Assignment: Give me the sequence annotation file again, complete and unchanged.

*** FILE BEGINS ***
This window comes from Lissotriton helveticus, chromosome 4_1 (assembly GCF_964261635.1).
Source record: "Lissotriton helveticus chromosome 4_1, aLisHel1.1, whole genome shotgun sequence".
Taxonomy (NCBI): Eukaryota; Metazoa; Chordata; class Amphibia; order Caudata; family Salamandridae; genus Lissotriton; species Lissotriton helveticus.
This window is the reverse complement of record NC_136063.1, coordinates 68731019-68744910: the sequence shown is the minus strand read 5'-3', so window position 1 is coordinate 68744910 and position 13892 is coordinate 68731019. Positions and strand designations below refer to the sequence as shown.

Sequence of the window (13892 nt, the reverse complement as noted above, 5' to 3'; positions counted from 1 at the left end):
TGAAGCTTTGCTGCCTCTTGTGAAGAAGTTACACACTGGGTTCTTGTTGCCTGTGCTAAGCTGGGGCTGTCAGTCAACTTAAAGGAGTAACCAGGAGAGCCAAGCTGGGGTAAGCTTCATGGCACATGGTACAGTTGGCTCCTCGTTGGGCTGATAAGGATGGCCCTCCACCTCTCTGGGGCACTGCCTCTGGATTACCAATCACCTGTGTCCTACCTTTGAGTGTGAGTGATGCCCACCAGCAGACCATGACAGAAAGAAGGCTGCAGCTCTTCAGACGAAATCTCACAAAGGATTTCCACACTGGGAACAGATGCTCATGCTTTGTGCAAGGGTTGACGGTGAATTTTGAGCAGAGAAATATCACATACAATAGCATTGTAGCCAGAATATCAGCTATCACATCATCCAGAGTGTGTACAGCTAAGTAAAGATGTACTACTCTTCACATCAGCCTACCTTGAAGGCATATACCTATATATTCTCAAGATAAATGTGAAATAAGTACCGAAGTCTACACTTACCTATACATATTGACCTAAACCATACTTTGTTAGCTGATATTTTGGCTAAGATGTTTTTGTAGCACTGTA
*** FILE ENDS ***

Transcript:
This window comes from Lissotriton helveticus, chromosome 4_1 (assembly GCF_964261635.1).
Source record: "Lissotriton helveticus chromosome 4_1, aLisHel1.1, whole genome shotgun sequence".
Taxonomy (NCBI): Eukaryota; Metazoa; Chordata; class Amphibia; order Caudata; family Salamandridae; genus Lissotriton; species Lissotriton helveticus.
This window is the reverse complement of record NC_136063.1, coordinates 68731019-68744910: the sequence shown is the minus strand read 5'-3', so window position 1 is coordinate 68744910 and position 13892 is coordinate 68731019. Positions and strand designations below refer to the sequence as shown.

Sequence of the window (13892 nt, the reverse complement as noted above, 5' to 3'; positions counted from 1 at the left end):
TGAAGCTTTGCTGCCTCTTGTGAAGAAGTTACACACTGGGTTCTTGTTGCCTGTGCTAAGCTGGGGCTGTCAGTCAACTTAAAGGAGTAACCAGGAGAGCCAAGCTGGGGTAAGCTTCATGGCACATGGTACAGTTGGCTCCTCGTTGGGCTGATAAGGATGGCCCTCCACCTCTCTGGGGCACTGCCTCTGGATTACCAATCACCTGTGTCCTACCTTTGAGTGTGAGTGATGCCCACCAGCAGACCATGACAGAAAGAAGGCTGCAGCTCTTCAGACGAAATCTCACAAAGGATTTCCACACTGGGAACAGATGCTCATGCTTTGTGCAAGGGTTGACGGTGAATTTTGAGCAGAGAAATATCACATACAATAGCATTGTAGCCAGAATATCAGCTATCACATCATCCAGAGTGTGTACAGCTAAGTAAAGATGTACTACTCTTCACATCAGCCTACCTTGAAGGCATATACCTATATATTCTCAAGATAAATGTGAAATAAGTACCGAAGTCTACACTTACCTATACATATTGACCTAAACCATACTTTGTTAGCTGATATTTTGGCTAAGATGTTTTTGTAGCACTGTA